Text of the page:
Jeff Arnold’s West

The blog of a Western fan, for other Western fans

The Adventures of Don Valiente and the Apache Canyon Kid

The Ingenious Gentleman Don Valiente of Las Truchas


Everyone knows that the American Southwest is the most beautiful part of the whole world, and that New Mexico is the most beautiful part of the American Southwest, and that the area around Las Vegas, NM is the most beautiful part of New Mexico. Everyone knows that. So setting a Western novel there is a very good idea.


And of course many Western movies have been made there too, profiting from the landscape and that extraordinary pink light, both recently and in the early days.

The 2012 novel The Adventures of Don Valiente and the Apache Canyon Kid is set around Vegas, in 1922 – but don’t be fooled; it’s a Western alright. Co-author John Aragon (writer of Billy the Kid’s Last Ride) was born in Española, NM, north of Santa Fe and north-west of Las Vegas and is clearly steeped in the culture of that land. He collaborated by Skype (ain’t technology wonderful?) with fellow writer Mary Walters in Toronto, which isn’t the most Western of places, I suppose, but she still has a feel for the West. Together they have produced a highly entertaining novel.


It takes an idea from Cervantes’s The Ingenious Gentleman Don Quixote of La Mancha and transposes it to the American West. Instead of reading too many tales of knightly chivalry, this Quixotic character, who calls himself Don Valiente, has perused too many stories of gunfighters of the old West, and indeed, claims to have been one of them, standing with six guns blazing by the side of the likes of Wyatt Earp and Wild Bill Hickok. He is very ancient, and very adept with his .44s, so who knows, maybe he did. Don Valiente’s Rocinante is the splendidly named old nag Relampágo, who is as bony and decrepit as his master, yet, like his master, possessor of a great heart.
Don Valiente’s Sancho Panza is an eighteen-year-old orphan girl known as Roz, and her mount is the mule Dapple (a word used in English translations of Don Quixote). She is first discovered, in flagrante delicto, naked in the arms of her true love, Nanette, and is nearly lynched for it by Nanette’s brothers. There must of course have been many homosexual men and women in the old West; indeed, perhaps there was a higher proportion than elsewhere, given the West’s attractiveness to outcasts and loners. But we rarely hear about them (there is the tawdry Brokeback Mountain, I suppose, but that was the modern West) and it’s refreshing to have a lesbian as one of the central characters. Don Valiente, however, mistakes her for a beardless boy and takes him on as apprentice, to learn the code of the caballeros. She learns fast. Roz decides that a girl’s gotta do what a girl’s gotta do.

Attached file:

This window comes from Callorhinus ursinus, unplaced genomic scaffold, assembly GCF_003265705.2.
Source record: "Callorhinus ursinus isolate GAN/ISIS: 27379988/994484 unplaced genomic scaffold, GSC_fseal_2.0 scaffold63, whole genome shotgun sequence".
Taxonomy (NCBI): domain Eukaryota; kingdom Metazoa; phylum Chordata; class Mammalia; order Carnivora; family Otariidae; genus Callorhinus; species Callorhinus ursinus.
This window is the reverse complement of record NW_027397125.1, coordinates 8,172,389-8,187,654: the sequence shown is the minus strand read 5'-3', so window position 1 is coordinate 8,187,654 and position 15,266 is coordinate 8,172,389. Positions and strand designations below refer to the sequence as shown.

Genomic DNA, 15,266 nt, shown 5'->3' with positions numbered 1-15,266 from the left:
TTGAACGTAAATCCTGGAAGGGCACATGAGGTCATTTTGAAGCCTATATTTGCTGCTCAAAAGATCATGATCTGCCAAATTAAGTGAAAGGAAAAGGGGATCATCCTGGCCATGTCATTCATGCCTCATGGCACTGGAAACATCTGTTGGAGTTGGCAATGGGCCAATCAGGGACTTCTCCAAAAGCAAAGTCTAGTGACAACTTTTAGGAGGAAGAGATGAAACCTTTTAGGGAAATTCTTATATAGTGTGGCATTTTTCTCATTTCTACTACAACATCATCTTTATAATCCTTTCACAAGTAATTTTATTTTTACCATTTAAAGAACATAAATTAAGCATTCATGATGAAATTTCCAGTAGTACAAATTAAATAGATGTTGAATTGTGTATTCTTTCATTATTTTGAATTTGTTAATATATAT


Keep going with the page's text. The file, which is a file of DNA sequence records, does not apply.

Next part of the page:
Well, there are many adventures and I won’t spoil them for you. There are classic Western villains, Kruger and the Beast, who are brutal escaped convicts, whom the noble Don and his squire are determined to track down. At one point the heroic pair encounter a movie set and mistake the extras for real Comanches, and charge them, in order to rescue a fair maiden, with movie cameras standing in for windmills. Early Hollywood names are sprinkled about the set but they are studio boss William Meyer and actress Fanny Pickford. Other characters include a decent Mexican-American sheriff and a nasty Anglo deputy.


I was very pleased to meet a real character, though, Elfego Baca (1865 – 1945), gunfighter turned lawyer. He defends Roz on a murder charge in the courtroom drama that comes towards the end of the book. Baca was a splendid character. And I was pleased to have mention of that wonderful Las Vegas hotel, the Plaza, too.


The book is well written in a correct and literate style, and properly edited, which is refreshing. Apart from confusing the preposition like with the conjunction as (but that’s a North American thing) and abandoning whom for the universal who (which these days is so common as to have become correct), and one use of loathe for loath, I found nothing to complain about, though I am horribly picky and you know I never ever make any misstakes myself.


The rather Victorian chapter headings are also fun, sometimes winking at us in a self-knowing way, such as the one for Chapter XXI “in which Kruger, Leta and the Beast bushwhack Don Valiente’s people in the best tradition of a Wild West dime-store novel”.  It’s a straight narrative; there is no irritating post-modern jumping back and forth in time. The cast of characters is long enough to excite interest and variety but not so long as to make you wonder who this is now, as happens in so many stories these days. All in all it’s well constructed. Skype obviously works.


There is a serious point about how ready people are to jump to the wrong conclusions, and hang other people on the basis of them, and how truth (and justice) can become impossibly twisted at the drop of a (feathered) hat.


You will enjoy this book and I urge you to read it. It is at once a saucy romp, a classic Western pursuit drama and an affectionate pastiche of the dime novel. A lot of fun. 



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